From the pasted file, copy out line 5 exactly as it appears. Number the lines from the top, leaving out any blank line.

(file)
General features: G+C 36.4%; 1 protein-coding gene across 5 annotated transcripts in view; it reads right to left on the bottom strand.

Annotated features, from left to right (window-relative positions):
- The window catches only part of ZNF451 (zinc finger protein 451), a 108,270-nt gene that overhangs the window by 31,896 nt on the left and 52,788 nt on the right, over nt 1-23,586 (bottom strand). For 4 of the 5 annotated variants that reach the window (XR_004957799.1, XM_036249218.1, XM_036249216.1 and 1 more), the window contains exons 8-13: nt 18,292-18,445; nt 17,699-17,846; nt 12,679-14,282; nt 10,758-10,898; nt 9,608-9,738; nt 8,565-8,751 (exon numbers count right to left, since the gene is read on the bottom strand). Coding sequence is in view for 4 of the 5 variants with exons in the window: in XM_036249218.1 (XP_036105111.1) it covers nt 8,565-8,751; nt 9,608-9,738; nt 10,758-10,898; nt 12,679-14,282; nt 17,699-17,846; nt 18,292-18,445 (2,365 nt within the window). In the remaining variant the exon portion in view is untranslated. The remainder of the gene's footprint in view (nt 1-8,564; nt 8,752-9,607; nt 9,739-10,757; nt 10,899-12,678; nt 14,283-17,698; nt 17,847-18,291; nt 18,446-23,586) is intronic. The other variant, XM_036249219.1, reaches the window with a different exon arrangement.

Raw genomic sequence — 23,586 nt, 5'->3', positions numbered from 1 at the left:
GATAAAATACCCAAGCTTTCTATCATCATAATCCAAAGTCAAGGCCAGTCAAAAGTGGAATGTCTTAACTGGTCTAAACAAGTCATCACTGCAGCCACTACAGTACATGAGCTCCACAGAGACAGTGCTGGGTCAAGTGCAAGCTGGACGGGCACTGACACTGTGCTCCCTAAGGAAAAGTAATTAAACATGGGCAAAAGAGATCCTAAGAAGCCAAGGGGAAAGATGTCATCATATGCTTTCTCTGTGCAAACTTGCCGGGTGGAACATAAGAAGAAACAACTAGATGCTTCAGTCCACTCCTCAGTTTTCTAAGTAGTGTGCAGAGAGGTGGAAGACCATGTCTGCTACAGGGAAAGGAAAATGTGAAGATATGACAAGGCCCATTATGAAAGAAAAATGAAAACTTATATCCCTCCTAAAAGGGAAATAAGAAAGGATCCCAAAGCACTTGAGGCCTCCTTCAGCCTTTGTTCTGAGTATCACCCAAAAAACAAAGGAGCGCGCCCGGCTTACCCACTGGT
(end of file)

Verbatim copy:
GATAAAATACCCAAGCTTTCTATCATCATAATCCAAAGTCAAGGCCAGTCAAAAGTGGAATGTCTTAACTGGTCTAAACAAGTCATCACTGCAGCCACTACAGTACATGAGCTCCACAGAGACAGTGCTGGGTCAAGTGCAAGCTGGACGGGCACTGACACTGTGCTCCCTAAGGAAAAGTAATTAAACATGGGCAAAAGAGATCCTAAGAAGCCAAGGGGAAAGATGTCATCATATGCTTTCTCTGTGCAAACTTGCCGGGTGGAACATAAGAAGAAACAACTAGATGCTTCAGTCCACTCCTCAGTTTTCTAAGTAGTGTGCAGAGAGGTGGAAGACCATGTCTGCTACAGGGAAAGGAAAATGTGAAGATATGACAAGGCCCATTATGAAAGAAAAATGAAAACTTATATCCCTCCTAAAAGGGAAATAAGAAAGGATCCCAAAGCACTTGAGGCCTCCTTCAGCCTTTGTTCTGAGTATCACCCAAAAAACAAAGGAGCGCGCCCGGCTTACCCACTGGT